The whole game I was just relying on word hints given by the two main characters to solve the levels. I would hear that there was a famine and this happened, so I would just set it up the way I was told, and it would generally work.

    You might say “ah, this is a very intelligent meta effect because you are acting just like the main character.” Yeah, okay. But I didn’t understand anything, even after the last level. This made the game experience very unsatisfying.

  • http://www.youtube.com/user/Malefact Malefact

    I think it’s appropriate that you should like Opera Omnia, Paul, because the sense of isolation I felt when playing it reminded me pretty vividly of Immortal Defense.

    I think the protagonist was a bit lacking, and the mechanic can be a bit iffy from time to time, but the game really got to me. It probably helps that I I did History at Uni, and remember the feeling of working on research for days at a time without seeing anyone much.

  • Chris

    Spoiler warning!

    The main point I got from the ending was the contrast between the personal experience of the war (in the dialog in the second to last mission) and the dry historical presentation in the last mission. It made the main character seem almost evil (or at least very cold). He reduced everything, even a war he personally lived through, to academic theories.

    It was more understandable when he had a boss demanding it. Ironically, the boss seemed more human to me in the end.

  • asquonk


    Yeah, but what happened to the “oranges”?

    There are three cities. There was an “event” in the first one. Then both groups migrated to the first city, and then there is a “third migration”.

    Can you explain to me how you got from the starting state to 9,000 “oranges”?

    Not just the game mechanics. I mean, what actually happened.

    What is the nature of the “events”? Are they really “events” or is there an alternate explanation? The game doesn’t spell it out.

    Are the “events” man-made? Were they created to start the migrations?

    The populations were equal at the beginning of Mission 20. How is it that there are only 9,000 “oranges” left at the end? Does this have anything to do with the “alternate hypothesis” hinted at during Mission 4?

    The game is just plain vague. It is like Metal Gear Solid 2. It looks cool at first but it’s all vague allusions, like in Mission 4, or when one of the characters speculates about the “true nature” of people.

    The plot is completely subordinated to the game mechanics. It is unfinished. There are flagrant spelling errors, like “homogenious”.

  • increpare

    asquonk, I apologise for my proof-reading oversights. I will fix the one you mentioned at the nearest opportunity, but I should track down a decent source-code spellchecker at some point, I guess.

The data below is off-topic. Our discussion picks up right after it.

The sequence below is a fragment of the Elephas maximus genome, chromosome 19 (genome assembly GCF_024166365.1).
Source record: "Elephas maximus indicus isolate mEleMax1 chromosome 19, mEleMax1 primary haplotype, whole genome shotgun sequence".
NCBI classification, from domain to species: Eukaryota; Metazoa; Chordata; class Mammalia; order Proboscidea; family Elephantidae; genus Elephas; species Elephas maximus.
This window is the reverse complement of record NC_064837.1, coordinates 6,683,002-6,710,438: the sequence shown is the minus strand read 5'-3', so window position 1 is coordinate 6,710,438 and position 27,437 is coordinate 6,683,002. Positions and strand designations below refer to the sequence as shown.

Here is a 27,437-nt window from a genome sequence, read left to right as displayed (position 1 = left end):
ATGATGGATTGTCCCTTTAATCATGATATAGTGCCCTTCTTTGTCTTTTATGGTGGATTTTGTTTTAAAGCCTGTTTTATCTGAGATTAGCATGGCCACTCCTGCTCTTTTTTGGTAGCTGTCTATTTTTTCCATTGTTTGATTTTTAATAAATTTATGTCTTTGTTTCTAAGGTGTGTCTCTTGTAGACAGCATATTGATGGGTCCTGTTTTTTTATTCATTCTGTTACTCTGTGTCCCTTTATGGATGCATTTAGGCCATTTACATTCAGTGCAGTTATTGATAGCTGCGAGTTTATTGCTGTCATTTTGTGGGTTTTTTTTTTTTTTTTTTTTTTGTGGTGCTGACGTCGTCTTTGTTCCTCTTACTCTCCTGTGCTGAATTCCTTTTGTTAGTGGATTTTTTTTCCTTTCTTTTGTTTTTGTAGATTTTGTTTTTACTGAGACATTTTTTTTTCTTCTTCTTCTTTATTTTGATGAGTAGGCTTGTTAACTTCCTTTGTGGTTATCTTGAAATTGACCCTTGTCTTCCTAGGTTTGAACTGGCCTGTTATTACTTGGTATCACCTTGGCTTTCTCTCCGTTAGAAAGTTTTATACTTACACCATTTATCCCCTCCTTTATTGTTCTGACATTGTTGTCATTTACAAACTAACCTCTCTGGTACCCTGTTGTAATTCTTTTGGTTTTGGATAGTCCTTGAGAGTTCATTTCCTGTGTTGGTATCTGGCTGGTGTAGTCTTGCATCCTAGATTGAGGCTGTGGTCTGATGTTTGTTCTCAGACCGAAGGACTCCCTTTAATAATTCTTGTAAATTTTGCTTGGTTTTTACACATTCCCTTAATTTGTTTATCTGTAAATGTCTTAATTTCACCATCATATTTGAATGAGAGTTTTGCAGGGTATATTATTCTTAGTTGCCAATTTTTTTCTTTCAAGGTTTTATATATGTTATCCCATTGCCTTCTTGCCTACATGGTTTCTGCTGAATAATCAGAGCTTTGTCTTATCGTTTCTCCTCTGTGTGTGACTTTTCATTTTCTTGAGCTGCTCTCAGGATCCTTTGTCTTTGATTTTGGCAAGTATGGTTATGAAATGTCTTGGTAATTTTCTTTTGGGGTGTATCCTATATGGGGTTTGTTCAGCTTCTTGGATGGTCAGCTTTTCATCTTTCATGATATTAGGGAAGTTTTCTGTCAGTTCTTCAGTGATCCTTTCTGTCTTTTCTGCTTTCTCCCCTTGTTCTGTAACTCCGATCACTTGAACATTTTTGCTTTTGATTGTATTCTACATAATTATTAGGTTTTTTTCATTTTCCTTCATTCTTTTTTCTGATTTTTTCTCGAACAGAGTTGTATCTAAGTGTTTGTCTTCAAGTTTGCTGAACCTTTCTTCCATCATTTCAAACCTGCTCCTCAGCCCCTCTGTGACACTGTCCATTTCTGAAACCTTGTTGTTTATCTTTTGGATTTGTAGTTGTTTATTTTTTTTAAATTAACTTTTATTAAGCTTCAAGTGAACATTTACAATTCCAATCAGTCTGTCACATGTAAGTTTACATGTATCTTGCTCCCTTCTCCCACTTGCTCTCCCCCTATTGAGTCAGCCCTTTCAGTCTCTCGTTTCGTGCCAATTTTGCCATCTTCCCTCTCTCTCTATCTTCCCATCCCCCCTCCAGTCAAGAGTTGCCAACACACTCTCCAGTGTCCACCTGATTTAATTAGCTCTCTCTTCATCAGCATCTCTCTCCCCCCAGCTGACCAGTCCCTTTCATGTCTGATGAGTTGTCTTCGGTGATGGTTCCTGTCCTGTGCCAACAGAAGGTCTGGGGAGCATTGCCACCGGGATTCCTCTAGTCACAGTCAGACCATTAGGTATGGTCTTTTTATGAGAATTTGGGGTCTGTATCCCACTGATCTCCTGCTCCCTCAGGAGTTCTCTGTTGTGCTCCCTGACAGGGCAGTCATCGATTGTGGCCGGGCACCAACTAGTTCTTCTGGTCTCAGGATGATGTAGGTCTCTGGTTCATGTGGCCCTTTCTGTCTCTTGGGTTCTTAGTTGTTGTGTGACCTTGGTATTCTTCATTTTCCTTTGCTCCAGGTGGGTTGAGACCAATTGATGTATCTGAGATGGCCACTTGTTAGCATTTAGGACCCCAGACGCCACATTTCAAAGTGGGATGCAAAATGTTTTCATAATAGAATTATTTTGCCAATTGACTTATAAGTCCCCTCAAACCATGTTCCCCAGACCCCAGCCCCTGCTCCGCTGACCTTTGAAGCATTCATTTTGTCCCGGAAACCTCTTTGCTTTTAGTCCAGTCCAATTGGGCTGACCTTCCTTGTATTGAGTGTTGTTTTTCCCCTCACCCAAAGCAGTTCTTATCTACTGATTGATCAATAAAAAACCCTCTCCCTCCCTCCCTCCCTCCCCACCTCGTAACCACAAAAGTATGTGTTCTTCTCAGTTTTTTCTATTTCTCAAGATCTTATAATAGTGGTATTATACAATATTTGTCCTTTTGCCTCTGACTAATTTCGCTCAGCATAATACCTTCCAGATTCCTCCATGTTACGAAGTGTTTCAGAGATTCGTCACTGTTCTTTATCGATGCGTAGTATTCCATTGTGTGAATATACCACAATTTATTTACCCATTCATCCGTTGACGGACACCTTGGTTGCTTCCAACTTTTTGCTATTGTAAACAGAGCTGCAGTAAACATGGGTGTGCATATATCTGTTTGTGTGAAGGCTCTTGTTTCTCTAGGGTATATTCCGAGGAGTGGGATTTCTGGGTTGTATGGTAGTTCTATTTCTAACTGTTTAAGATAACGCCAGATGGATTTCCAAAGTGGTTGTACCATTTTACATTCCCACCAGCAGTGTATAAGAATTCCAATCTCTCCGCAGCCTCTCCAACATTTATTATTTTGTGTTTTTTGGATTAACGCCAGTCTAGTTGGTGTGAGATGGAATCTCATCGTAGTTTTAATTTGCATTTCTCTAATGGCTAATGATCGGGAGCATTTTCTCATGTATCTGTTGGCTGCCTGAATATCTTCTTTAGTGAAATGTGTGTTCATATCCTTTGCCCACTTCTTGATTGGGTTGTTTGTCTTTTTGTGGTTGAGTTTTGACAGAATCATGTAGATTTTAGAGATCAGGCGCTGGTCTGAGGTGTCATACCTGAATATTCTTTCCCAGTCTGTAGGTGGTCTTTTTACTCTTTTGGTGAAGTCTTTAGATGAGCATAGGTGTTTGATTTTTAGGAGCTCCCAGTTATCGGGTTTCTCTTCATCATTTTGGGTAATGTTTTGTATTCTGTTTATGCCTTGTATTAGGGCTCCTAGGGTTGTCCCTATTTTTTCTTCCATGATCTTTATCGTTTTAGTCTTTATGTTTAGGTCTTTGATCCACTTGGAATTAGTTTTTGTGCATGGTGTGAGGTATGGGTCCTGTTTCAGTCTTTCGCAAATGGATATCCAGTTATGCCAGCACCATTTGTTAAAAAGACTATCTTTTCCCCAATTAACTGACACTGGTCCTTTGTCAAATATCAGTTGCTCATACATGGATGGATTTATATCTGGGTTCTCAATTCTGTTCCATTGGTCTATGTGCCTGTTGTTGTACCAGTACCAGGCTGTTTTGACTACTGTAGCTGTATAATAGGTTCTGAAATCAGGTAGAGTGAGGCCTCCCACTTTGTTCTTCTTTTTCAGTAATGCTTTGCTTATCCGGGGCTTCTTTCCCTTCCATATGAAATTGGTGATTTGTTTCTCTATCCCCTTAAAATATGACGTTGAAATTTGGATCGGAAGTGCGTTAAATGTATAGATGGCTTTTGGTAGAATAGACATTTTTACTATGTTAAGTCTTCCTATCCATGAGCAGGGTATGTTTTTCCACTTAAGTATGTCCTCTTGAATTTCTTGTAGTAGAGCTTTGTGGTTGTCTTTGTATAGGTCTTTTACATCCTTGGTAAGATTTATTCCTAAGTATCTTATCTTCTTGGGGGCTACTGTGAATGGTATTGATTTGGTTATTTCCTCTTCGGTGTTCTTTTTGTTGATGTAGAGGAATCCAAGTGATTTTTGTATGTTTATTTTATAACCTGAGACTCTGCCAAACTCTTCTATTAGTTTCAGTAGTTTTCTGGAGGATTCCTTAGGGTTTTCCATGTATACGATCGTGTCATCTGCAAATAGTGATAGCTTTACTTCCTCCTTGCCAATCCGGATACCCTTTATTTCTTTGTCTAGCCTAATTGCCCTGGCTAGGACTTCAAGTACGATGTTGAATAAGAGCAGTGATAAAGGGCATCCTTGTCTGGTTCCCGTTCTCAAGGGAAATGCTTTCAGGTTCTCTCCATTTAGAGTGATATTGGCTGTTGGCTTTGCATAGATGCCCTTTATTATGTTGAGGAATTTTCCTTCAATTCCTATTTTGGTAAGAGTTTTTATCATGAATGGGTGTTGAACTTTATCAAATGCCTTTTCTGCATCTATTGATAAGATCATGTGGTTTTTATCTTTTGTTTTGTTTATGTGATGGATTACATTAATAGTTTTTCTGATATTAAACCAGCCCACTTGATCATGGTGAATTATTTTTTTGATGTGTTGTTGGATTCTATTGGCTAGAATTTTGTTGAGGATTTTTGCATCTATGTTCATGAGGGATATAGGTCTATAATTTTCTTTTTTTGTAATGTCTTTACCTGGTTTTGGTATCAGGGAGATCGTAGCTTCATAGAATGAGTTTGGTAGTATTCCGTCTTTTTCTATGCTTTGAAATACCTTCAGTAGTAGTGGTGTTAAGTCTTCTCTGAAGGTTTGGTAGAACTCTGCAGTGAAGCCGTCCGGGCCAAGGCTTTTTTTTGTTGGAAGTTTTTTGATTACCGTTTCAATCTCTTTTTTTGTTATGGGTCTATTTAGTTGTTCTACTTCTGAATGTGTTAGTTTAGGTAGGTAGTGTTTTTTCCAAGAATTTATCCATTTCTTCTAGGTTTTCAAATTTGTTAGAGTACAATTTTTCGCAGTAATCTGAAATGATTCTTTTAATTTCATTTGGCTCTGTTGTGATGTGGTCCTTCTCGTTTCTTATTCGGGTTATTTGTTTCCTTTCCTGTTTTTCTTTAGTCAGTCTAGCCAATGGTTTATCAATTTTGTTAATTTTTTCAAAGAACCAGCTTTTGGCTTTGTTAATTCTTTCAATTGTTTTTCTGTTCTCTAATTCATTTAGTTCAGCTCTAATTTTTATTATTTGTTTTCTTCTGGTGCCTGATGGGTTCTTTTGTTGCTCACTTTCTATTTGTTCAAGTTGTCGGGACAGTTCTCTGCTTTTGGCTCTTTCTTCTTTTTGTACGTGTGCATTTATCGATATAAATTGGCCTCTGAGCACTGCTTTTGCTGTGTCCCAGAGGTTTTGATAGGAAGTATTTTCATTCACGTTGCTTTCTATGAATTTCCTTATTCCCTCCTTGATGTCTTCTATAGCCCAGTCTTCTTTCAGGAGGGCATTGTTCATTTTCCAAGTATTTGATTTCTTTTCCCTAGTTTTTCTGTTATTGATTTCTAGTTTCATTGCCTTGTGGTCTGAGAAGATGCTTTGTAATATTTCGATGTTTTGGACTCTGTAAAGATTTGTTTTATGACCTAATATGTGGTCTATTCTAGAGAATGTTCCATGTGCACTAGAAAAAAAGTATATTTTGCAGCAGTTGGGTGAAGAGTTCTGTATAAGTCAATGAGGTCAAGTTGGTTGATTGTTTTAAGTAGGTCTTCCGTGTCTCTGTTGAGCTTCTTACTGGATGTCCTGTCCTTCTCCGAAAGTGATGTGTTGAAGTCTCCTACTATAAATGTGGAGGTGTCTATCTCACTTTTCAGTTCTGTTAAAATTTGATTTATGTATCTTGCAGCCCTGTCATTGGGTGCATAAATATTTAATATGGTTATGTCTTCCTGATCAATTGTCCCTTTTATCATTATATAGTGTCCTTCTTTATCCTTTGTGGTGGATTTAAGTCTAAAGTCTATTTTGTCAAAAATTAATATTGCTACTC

• asquonk

    It’s not a big deal, increpare, it is a very intelligent and stylish game.

    I just don’t understand, even after finishing the game, what I was doing!

  • http://www.radiator.debacle.us Campaignjunkie

    Yeah, the English isn’t entirely fluent – but that doesn’t really matter because the meaning is still intact.

    Asquonk, SPOILER: here’s how I interpreted level 20 – there are only 9000 Others left at the end because there was a war. When you had the Blues migrate over and move in, that represented the mobilization of an army – and the resulting Others were put in a refugee camp.

  • TCM


    The game is about manipulation of history for political gain. The blues, as evidenced by your boss, don’t want people to question “why” things are the way they are, just accept the most convenient theory that allows them to repress and discriminate against “The Others”. The main character historian, is convinced he’s creating historical fact, but all he’s doing is writing the bes history to explain reality to people. In the end, this leads to a revolt of “The Others” for many reasons (including stealing their culture, and explaining them away as a race that simply “appeared”, after the blues existed), which gives the blues an excuse to wipe them out and lock them all away (Note how the “famine” in mission 20 only affects the population level of “The Others”). The historian remains convinced he had nothing to do with this, after all, “a mere historian can not have an effect the world”.

    That’s how I see it, at least.

  • http://studioeres.com Paul Eres

    “I think it’s appropriate that you should like Opera Omnia, Paul, because the sense of isolation I felt when playing it reminded me pretty vividly of Immortal Defense.”

    Increpare told me parts of the game are inspired by Immortal Defense, so that’s even more appropriate.

  • Jay

    blue screen of death…… ;(